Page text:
is at
but I'm on an airplane now and can't check...

> The next two important problems in passwords are absence of mutual 
> authentication (anti-phishing)

Personally, I think this is the biggest problem when it comes to
phishing attacks.

> and absence of two-factor
> authentication.

What problem does two-factor solve?  I agree that it's helpful, but
until we know the threat we can't solve it.
> To solve these three problems, at the same time, we have been 
> experimenting since 2000 with a scheme where the Username/Password
> login is divided in two phases. In different applications in several
> countries over nine years, this has been tested with many hundreds of
> thousands of users and further improved. (you can also test it if you
> want). It has just recently been applied for TLS SMTP authentication
> where both the email address and the user's common name are also
> authenticated (as with X.509/PKI but without the certificates).
> This is how it works, both for the UI and the engine behind it.
> (UI in use since 2000, for web access control and authorization)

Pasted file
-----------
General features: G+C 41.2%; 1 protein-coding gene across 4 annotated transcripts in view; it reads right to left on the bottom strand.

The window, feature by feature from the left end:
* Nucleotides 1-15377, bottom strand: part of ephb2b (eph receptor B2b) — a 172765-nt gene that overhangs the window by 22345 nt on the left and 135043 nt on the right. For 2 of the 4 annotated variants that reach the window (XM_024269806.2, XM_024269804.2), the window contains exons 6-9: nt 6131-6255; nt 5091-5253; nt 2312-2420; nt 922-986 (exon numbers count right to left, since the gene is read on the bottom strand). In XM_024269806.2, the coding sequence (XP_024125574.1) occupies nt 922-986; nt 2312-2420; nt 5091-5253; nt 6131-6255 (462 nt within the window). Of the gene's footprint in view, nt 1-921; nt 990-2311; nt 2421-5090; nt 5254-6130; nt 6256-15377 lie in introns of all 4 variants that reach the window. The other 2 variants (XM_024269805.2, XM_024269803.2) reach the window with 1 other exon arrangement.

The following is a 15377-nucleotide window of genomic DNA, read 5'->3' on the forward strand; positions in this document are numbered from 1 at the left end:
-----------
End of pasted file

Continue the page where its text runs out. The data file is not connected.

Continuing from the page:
> After you enter a usercode in the first screen, you are presented
> with a second screen to enter your password. The usercode is a
> mnemonic 6-character code such as HB75RC (randomly generated, you
> receive from the server upon registration). Your password is freely
> choosen by you upon registration.That second screen also has
> something that you and the correct server know but that you did not
> disclose in the first screen -- we can use a simple three-letter
> combination ABC, for example. You use this to visually authenticate
> the server above the SSL layer. A rogue server would not know this
> combination, which allays spoofing considerations -- if you do not
> see the correct three-letter combination, do not enter your password.

As Peter Gutmann has pointed out, that has succeeded only because it
hasn't been seriously attacked.  Research results show that users are
very easily fooled by "changes" to the server.  In the scenario you
cite, all it takes -- and again, this is backed up by experimental
evidence -- is a web page saying "We've changed our login screen to
make it easier.  You no longer need to remember that meaningless
6-character string!"  Sure, no security expert would be fooled.
Virtually everyone else will be -- and again, I'm not guessing.
> (UI in use since 2008, TLS SMTP, aka SMTPS, authentication). The SMTP 
> Username is your email address, while the SMTP Password is obtained
> by the user writing in sequence the usercode and the password. With
> TLS SMTP, encryption is on from the start (implict SSL), so that
> neither the Username or the Password are ever sent in the clear.
> (UI 2008 version, web access control) Same as the TLS SMTP case,
> where a three-letter combination is provided for user anti-spoofing